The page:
Introduction: Make Your Own Zafu/meditation Pillow

I recently started practicing meditation as part of a class at my university. In class we have access to meditation pillows (or zafus) which we use, but outside of class period I have no access to them.
Buying a zafu of my own didn't seem like a reasonable option since even the cheap ones start around $30 a piece, and I need to use two. The two zafus I made ended up costing me less than $20 each, but it may cost more if you need to purchase fabric.

The following is based on directions I found online to make your own zafu. That link is only one of many sites with the same guide.

Step 1: Getting the Parts

There are two components to a zafu: the stuffing and the cloth that the stuffing goes in.

Typical stuffings for zafus are buckwheat hulls and kapok fiber. I opted for buckwheat hulls, which I purchased from, because they were cheaper and seemed less likely to make a huge mess. 10lbs of buckwheat hulls cost me $35.05 with shipping.

I was going to stop by a local fabric store to find something to use but before I made it to the store my SO picked up a giant piece of fabric that was on the "free rack" in our university's theatre.

You will also need a sewing machine and the ability to hand stitch.

Step 2: Prepare the Sides of Your Zafu

First a piece of fabric is cut to 9"x60".
Pick a short edge, measure 6.5" from that edge and mark the fabric. Then mark 3/4" and 1.5" from that line/mark. These marks are going to be guides for pleating.
From the third mark, measure 3" and mark. Then mark 3/4" and 1.5" from that line/mark. Repeat this until you reach the end of the fabric.

The guide I found (which I linked to above) said that you would end up with 14 pleats, but I only had 12.

Now we create the pleats. For each pleat there will be three marks; fold at the second mark so that the third rests on top of the first and pin it in place. If this doesn't make sense, check my photos and read the linked guide.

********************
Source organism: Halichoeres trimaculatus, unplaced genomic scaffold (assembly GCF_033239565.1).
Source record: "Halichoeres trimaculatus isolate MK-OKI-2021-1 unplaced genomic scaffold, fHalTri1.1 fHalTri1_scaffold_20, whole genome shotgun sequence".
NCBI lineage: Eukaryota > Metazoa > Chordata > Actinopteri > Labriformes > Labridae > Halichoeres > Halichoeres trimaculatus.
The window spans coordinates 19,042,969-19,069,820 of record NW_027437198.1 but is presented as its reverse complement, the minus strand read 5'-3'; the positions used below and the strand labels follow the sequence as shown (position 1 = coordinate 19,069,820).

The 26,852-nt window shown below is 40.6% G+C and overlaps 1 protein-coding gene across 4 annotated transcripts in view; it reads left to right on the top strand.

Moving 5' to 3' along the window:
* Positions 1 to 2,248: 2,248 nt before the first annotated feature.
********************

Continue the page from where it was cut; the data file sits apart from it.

After pinning the pleats in place, they were ironed flat and sewn down.

Step 3: Prepare the Top/bottom of Your Zafu

I used a frying pan as a template to trace a circle (diameter ~12.5") onto the fabric. Then I folded the fabric over (two layers thick) and pinned the traced circle down so that I could cut two identically sized circles.

Step 4: Assemble and Fill Your Zafu

Use 4 or so pins (as recommended in the guide) to pin the sides to the top/bottom. When doing this be sure that the sides you want to see are facing in, if your fabric has a pattern. Then sew the side to the top, flip over and sew the bottom on.
When pinning this all together, I arranged the ends so that the 6.5" of the side, before the pleats, overlapped the pleat trailing end so that the pleat-less end would end up on the outside once the cushion was inverted.

Once you've sewn the pillow together (don't forget to leave the overlapping ends open), flip it inside-out through the opening. Then carefully fill the pillow with your stuffing of choice and hand-stitch the opening shut.

I ended up using 5lbs of buckwheat hulls per zafu, so my 10lb order was the perfect amount. If you want to make a zafu and a zabuton, I'd recommend either purchasing more than 10lbs, or getting another stuffing for the zabuton.
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